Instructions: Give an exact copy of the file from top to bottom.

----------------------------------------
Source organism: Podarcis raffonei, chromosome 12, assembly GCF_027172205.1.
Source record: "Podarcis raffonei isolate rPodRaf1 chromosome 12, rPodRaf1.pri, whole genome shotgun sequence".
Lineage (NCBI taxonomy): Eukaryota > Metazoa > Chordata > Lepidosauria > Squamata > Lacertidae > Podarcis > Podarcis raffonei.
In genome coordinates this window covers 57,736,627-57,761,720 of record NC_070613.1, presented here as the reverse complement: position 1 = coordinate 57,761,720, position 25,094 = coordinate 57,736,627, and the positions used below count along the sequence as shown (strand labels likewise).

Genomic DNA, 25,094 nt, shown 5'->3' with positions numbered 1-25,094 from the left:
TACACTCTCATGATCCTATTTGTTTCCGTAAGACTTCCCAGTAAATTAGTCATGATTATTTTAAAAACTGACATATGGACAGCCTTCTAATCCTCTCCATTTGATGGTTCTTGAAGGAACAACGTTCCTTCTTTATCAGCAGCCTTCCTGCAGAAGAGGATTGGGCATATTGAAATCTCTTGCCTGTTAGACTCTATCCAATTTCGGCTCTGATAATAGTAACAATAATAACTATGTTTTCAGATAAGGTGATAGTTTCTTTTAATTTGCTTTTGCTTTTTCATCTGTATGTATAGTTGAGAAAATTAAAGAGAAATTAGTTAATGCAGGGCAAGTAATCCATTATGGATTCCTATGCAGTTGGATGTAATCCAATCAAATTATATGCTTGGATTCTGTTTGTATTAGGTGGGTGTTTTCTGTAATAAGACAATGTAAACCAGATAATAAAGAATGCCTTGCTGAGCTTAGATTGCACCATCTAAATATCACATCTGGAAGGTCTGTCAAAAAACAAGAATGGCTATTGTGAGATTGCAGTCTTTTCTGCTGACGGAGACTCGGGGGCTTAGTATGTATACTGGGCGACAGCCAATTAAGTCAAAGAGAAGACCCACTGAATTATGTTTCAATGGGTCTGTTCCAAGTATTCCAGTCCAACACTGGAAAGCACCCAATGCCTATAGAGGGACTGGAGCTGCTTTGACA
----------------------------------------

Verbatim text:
Source organism: Podarcis raffonei, chromosome 12, assembly GCF_027172205.1.
Source record: "Podarcis raffonei isolate rPodRaf1 chromosome 12, rPodRaf1.pri, whole genome shotgun sequence".
Lineage (NCBI taxonomy): Eukaryota > Metazoa > Chordata > Lepidosauria > Squamata > Lacertidae > Podarcis > Podarcis raffonei.
In genome coordinates this window covers 57,736,627-57,761,720 of record NC_070613.1, presented here as the reverse complement: position 1 = coordinate 57,761,720, position 25,094 = coordinate 57,736,627, and the positions used below count along the sequence as shown (strand labels likewise).

Genomic DNA, 25,094 nt, shown 5'->3' with positions numbered 1-25,094 from the left:
TACACTCTCATGATCCTATTTGTTTCCGTAAGACTTCCCAGTAAATTAGTCATGATTATTTTAAAAACTGACATATGGACAGCCTTCTAATCCTCTCCATTTGATGGTTCTTGAAGGAACAACGTTCCTTCTTTATCAGCAGCCTTCCTGCAGAAGAGGATTGGGCATATTGAAATCTCTTGCCTGTTAGACTCTATCCAATTTCGGCTCTGATAATAGTAACAATAATAACTATGTTTTCAGATAAGGTGATAGTTTCTTTTAATTTGCTTTTGCTTTTTCATCTGTATGTATAGTTGAGAAAATTAAAGAGAAATTAGTTAATGCAGGGCAAGTAATCCATTATGGATTCCTATGCAGTTGGATGTAATCCAATCAAATTATATGCTTGGATTCTGTTTGTATTAGGTGGGTGTTTTCTGTAATAAGACAATGTAAACCAGATAATAAAGAATGCCTTGCTGAGCTTAGATTGCACCATCTAAATATCACATCTGGAAGGTCTGTCAAAAAACAAGAATGGCTATTGTGAGATTGCAGTCTTTTCTGCTGACGGAGACTCGGGGGCTTAGTATGTATACTGGGCGACAGCCAATTAAGTCAAAGAGAAGACCCACTGAATTATGTTTCAATGGGTCTGTTCCAAGTATTCCAGTCCAACACTGGAAAGCACCCAATGCCTATAGAGGGACTGGAGCTGCTTTGACA